Lizbeth Carrillo became Patchogue's first Hispanic elected village official on...

Lizbeth Carrillo became Patchogue's first Hispanic elected village official on Dec. 7 when she was sworn in by her boss, Acting Suffolk Police Commissioner Stuart Cameron, who recently retired. Credit: Reece T. Williams

The first time Lizbeth Carrillo met Patchogue Mayor Paul Pontieri six years ago, she was so angry about a zoning issue that she threatened to run for a seat on the village board.

Rather than dismiss her as a disgruntled constituent, Pontieri said, he invited Carrillo to get involved in local government.

Earlier this month, following a stint on the zoning board, Carrillo filled a vacant trustee seat and made history as Patchogue’s first Latino member of the village board.

"I knew, here’s someone with the fire to be a leader," Pontieri said, recalling his initial encounter with Carrillo. "She had strong beliefs."

Those qualities have carried Carrillo, 34, to positions where she hopes to help improve the lives of her fellow Latinos.

In addition to her Patchogue post, Carrillo works part-time for the Suffolk County Police Department as a Hispanic community liaison and administrative assistant. Acting Police Commissioner Stuart Cameron, who retired last week, administered the oath of office on Dec. 7 when Carrillo took her trustee seat during ceremonies at Patchogue Village Hall.

Carrillo, who moved to Patchogue at age 4 when her family emigrated from Ecuador, said her new role gives her another way to help people.

"I want to do that for my community," Carrillo told Newsday recently. "Any way to assist, I do it. It just feels good."

Carrillo said her police department role includes convening gatherings for Latinos to meet with cops. She also launched a Spanish-language police department Facebook page that has grown to have more than 5,000 likes.

"It’s thinking outside the box," Carrillo said, adding the social media page seeks to explain how to file a police report and why police make traffic stops.

Carrillo joined the police department in 2018, four years after the department entered an agreement with the U.S. Justice Department to reform the way it handles reports of crimes against Latinos.

Federal authorities had launched a probe following the 2008 murder of Ecuadorean immigrant Marcelo Lucero, 38, in Patchogue. Medford teenager Jeffrey Conroy was convicted in 2010 of first-degree manslaughter as a hate crime for fatally stabbing Lucero. Conroy, 30, is serving a 25-year prison sentence upstate in Clinton Correctional Facility.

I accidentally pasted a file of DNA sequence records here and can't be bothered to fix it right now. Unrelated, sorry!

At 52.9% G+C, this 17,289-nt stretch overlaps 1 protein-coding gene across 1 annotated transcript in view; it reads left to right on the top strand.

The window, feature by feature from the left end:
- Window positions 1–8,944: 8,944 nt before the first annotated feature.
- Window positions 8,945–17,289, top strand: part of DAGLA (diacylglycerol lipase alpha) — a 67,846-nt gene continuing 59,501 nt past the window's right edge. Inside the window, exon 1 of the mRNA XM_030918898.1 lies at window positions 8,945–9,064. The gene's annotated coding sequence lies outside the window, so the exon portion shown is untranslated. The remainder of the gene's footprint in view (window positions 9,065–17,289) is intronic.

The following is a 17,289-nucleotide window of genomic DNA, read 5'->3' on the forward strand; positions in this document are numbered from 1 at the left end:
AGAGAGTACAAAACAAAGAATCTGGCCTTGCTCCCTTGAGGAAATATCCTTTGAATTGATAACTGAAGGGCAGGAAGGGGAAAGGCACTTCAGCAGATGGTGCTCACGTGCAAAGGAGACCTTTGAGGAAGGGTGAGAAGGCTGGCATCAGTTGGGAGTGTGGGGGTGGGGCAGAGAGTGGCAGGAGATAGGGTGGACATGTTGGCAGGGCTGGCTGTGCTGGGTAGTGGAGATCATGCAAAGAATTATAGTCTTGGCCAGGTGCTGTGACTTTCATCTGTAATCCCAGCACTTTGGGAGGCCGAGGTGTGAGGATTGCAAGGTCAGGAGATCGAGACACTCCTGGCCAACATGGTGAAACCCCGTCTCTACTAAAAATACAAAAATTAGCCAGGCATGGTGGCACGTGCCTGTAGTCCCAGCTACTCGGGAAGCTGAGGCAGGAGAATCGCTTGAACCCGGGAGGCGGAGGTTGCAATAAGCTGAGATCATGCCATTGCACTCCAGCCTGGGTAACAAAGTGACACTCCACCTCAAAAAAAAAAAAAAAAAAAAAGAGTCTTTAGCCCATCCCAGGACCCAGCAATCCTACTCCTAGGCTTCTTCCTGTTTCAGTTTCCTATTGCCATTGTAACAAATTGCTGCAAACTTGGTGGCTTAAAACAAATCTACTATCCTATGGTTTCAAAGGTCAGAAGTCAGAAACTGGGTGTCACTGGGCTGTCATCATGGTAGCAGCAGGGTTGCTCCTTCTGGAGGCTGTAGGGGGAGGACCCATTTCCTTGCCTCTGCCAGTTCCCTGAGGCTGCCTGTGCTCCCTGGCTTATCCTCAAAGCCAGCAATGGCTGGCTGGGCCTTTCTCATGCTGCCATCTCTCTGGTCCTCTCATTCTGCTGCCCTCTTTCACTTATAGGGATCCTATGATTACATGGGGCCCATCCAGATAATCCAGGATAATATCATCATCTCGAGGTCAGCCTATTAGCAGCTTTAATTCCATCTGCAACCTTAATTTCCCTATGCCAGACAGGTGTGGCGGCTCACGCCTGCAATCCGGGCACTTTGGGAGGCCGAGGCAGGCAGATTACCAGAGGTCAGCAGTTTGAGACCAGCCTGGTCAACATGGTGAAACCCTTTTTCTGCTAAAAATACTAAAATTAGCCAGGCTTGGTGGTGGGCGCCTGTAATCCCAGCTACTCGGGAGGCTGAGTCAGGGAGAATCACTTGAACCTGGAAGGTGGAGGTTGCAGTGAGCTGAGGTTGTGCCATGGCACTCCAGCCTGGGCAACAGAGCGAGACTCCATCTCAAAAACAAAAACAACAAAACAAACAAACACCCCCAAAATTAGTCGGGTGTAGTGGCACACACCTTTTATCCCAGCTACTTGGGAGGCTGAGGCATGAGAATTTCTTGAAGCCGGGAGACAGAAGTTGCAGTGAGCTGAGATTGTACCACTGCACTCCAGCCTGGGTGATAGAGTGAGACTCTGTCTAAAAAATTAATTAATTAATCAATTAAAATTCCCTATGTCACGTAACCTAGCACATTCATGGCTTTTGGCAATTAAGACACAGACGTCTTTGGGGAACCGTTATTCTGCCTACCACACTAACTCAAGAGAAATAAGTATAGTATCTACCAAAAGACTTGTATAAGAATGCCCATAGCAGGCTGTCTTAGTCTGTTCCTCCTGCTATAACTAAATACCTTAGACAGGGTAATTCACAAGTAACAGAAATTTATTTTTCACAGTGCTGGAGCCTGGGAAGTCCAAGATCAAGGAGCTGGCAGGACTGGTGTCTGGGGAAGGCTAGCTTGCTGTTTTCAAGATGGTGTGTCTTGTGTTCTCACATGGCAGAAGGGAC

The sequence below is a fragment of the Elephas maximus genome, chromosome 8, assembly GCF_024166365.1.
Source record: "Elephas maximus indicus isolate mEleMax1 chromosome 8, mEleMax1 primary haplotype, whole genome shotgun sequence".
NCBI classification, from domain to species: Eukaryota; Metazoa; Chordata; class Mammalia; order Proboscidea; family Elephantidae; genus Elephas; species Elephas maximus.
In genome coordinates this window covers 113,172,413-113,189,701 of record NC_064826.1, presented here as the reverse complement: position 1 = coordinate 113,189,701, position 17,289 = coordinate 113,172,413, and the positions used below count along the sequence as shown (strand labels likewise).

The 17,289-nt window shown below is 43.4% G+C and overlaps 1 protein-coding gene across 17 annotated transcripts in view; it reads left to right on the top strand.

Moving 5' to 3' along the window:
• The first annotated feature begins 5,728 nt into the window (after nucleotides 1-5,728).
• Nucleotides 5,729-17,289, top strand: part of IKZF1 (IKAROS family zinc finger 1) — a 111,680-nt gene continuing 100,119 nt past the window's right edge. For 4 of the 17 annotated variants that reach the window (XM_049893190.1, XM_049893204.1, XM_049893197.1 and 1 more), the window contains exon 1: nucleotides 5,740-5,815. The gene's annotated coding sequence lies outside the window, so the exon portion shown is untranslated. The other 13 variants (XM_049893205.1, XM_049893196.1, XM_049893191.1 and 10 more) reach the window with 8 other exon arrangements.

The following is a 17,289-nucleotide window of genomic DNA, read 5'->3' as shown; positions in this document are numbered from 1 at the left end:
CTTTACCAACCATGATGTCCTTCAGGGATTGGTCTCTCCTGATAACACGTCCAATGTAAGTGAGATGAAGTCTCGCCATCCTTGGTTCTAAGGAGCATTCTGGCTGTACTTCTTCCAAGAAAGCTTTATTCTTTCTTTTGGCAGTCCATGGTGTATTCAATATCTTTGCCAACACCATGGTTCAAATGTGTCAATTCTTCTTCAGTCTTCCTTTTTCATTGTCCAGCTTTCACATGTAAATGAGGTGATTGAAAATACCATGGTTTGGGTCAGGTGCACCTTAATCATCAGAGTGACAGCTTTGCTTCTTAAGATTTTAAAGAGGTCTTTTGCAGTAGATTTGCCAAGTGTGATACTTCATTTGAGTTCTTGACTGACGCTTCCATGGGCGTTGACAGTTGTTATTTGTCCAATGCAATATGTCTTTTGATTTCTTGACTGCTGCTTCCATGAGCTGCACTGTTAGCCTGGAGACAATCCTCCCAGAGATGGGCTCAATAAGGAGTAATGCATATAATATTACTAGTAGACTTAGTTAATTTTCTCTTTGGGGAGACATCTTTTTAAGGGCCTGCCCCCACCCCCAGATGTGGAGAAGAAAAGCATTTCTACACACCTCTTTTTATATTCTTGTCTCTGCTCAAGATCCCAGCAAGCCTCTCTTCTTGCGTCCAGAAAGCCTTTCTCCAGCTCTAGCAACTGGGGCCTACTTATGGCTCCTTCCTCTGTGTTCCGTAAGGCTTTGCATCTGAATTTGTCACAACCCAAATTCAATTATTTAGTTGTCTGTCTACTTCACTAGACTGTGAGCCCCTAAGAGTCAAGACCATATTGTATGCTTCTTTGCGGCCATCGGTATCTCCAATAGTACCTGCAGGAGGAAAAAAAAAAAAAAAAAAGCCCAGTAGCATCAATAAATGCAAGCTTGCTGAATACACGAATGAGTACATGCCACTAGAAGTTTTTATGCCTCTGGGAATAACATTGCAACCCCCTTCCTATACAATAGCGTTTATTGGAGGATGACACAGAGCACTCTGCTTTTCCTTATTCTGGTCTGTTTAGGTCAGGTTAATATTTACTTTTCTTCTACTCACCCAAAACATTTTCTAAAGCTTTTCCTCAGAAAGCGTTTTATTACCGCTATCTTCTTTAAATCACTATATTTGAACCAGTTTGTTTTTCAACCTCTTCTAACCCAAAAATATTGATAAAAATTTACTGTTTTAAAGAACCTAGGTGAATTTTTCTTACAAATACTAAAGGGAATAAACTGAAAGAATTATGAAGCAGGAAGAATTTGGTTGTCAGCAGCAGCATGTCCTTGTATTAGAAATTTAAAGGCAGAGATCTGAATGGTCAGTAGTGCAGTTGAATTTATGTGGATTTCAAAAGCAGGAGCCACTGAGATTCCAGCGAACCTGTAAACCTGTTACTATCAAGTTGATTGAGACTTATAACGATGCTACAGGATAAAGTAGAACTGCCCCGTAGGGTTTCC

Six other teens pleaded guilty to assault and other charges for their roles in the attack.

Carrillo said she didn’t know Lucero but said she owes her police department and village jobs to efforts to foster inclusion in the years after his death.

"Marcelo Lucero’s tragedy taught everybody something," she said. "It taught Suffolk diversity."

Pontieri said Carrillo’s village role sends a message that the community’s Hispanic residents "are a part of it, that they are seen." About 30% of Patchogue’s 12,321 residents in 2019 were Latino or Hispanic, according to U.S. Census statistics.

"The community then is recognized — the knowledge that they have, that they are an important part of the community," he said. "Liz is important in that she has been serving the community" and understands what Hispanic residents need.

Carrillo replaced former trustee Sal Felice, who resigned last month. She said she plans to run in March to complete Felice’s unexpired four-year term. Patchogue village trustees are paid $15,000 annually.

As trustee, Carrillo, who also serves as outreach director at St. Francis de Sales Roman Catholic Church in the village, said she hopes to help Latino residents strengthen their bonds with the community.

One idea, she said, is to host celebrations of Hispanic culture that recognize the diverse traditions of Latinos who come from different nations in different parts of the world.

"I think we need to be involved. I learned that in the different projects I’ve been involved in," she said. "Knowledge is power. The more knowledge you have, the more powerful you are."

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